The nationalistic reflex: left-wing newspapers in Germany exhibit unrestrained enthusiasm for Putin
6 October 2000
In August the loss of the Russian nuclear submarine the Kursk stunned the people of Russia and the whole world. The event struck a nerve even deeper than sympathy for the tragic fate of the 118 crewmen and their mourning families would have led one to expect. As the World Socialist Web site wrote at the time, in a real sense, “The Russian people themselves are in a situation similar to that of the submarine crew: they are suffering, they are desperately searching for a means of escape and hoping for rescue.”
The catastrophe forced the world to confront the scale of the decline Russia has been subjected to since the break-up of the Soviet Union. Suddenly, there stood President Vladimir Putin stripped of all pretensions. The way the Kremlin reacted to the debacle—its indifference, incompetence and arrogance—brought back memories of the lamentable era of Soviet stagnation under Brezhnev and Chernenko. The yawning gulf between the regime and its people became painfully obvious and could not be ignored by the international press which, to some extent, was critical of Putin's insensitivity.
In this predicament, the Russian president was to receive support from apparently unexpected quarters. Two German newspapers, each claiming left-wing allegiance, threw themselves into his defence.
The publication Junge Welt (Young World) regarded Western media reporting of the ill-fated Kursk as an attempt to “revive contempt for old enemies”. On August 23, Rainer Rupp wrote in his commentary that the new man in the Kremlin had shown NATO his teeth: “Because Putin is not prepared to sell Russia to aggressive neo-liberalism for a few Western trinkets, the free world press has changed its tone recently.” The submarine disaster had become the perfect occasion for “giving free rein to old-fashioned anti-Russian reflexes”.
Ralf Schröder expressed himself more openly in a recent commentary written in the October edition of the monthly magazine konkret (concrete), some time after the events surrounding the Kursk incident had taken place. Schröder sees in Putin a “self-proclaimed Russian patriot” who has come on the scene “to restore Russia's greatness and drive the criminal cartel [meaning Yeltsin and other members of the oligarchy] out of the Kremlin”. This is supposed to have “impressed ordinary Russians” and “filled them with a new sense of national pride”. “Putin sceptics inside and outside Russia," on the other hand, "share the fear that the Russian state would recall its widely accepted reason for existence and -- in contrast to the Yeltsin era -- now promote the national interest."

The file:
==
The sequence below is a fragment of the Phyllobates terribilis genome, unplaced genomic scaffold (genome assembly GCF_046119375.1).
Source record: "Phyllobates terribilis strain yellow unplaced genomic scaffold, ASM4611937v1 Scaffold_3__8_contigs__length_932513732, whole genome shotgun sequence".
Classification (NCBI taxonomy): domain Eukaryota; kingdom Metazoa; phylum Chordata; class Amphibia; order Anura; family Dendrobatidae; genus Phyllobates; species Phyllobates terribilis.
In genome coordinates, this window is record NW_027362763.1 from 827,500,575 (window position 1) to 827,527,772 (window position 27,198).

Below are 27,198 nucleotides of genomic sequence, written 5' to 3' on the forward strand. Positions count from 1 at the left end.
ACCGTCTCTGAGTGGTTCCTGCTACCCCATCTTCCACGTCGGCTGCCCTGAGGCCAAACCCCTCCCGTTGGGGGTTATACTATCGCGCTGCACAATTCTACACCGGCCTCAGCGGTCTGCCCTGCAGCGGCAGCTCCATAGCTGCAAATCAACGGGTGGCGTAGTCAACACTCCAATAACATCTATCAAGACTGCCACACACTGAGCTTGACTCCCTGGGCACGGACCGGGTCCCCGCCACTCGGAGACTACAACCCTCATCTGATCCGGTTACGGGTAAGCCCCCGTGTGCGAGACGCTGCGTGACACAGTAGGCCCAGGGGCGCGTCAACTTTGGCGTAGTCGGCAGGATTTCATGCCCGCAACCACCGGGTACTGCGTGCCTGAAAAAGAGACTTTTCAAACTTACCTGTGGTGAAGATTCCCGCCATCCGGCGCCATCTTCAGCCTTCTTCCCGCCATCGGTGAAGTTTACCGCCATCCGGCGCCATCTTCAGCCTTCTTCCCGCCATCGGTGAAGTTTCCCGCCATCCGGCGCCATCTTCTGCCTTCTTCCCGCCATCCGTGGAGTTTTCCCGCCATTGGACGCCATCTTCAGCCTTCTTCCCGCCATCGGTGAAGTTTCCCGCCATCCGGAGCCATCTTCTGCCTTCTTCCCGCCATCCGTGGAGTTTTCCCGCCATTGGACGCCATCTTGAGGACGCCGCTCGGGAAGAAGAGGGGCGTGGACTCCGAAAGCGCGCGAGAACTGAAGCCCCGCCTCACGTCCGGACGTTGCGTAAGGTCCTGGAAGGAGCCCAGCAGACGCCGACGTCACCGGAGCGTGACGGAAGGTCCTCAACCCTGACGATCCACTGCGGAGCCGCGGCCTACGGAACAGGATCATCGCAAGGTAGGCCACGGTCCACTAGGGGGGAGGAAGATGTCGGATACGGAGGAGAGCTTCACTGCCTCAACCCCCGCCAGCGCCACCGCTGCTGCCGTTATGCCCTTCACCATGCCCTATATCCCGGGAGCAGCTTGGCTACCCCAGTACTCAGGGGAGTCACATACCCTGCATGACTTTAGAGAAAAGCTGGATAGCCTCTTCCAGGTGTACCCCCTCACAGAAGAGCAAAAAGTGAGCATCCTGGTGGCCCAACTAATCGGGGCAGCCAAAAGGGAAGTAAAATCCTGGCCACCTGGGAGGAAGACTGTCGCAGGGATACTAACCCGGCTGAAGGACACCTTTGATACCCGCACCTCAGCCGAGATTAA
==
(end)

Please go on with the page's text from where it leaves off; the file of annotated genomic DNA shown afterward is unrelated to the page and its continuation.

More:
Schröder's article continues in this tone. He explains that Putin intends “to free his country from the semi-colonial status resulting from Yeltsin's politics,” and, “Because Putin, with the substantial approval of his followers, energetically applied himself to revamping the state's sovereignty on both a domestic and international level immediately after taking up office, and moreover because he announced that he would forthwith disassociate Russia as much as possible from reliance on loans from the International Monetary Fund (IMF) and other Western financial institutions, an informal alliance between the Russian mafia and the German press was forged almost inevitably.”